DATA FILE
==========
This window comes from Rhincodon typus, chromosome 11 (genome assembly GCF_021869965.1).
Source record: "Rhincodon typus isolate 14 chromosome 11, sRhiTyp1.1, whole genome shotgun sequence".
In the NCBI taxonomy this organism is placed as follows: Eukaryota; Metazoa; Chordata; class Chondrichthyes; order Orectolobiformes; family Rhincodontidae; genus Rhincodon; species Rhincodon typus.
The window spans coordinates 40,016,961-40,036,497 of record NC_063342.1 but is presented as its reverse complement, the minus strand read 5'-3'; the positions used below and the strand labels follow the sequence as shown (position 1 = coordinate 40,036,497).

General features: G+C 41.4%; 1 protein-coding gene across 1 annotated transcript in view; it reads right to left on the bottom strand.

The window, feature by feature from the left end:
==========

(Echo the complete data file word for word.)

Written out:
This window comes from Rhincodon typus, chromosome 11 (genome assembly GCF_021869965.1).
Source record: "Rhincodon typus isolate 14 chromosome 11, sRhiTyp1.1, whole genome shotgun sequence".
In the NCBI taxonomy this organism is placed as follows: Eukaryota; Metazoa; Chordata; class Chondrichthyes; order Orectolobiformes; family Rhincodontidae; genus Rhincodon; species Rhincodon typus.
The window spans coordinates 40,016,961-40,036,497 of record NC_063342.1 but is presented as its reverse complement, the minus strand read 5'-3'; the positions used below and the strand labels follow the sequence as shown (position 1 = coordinate 40,036,497).

General features: G+C 41.4%; 1 protein-coding gene across 1 annotated transcript in view; it reads right to left on the bottom strand.

The window, feature by feature from the left end: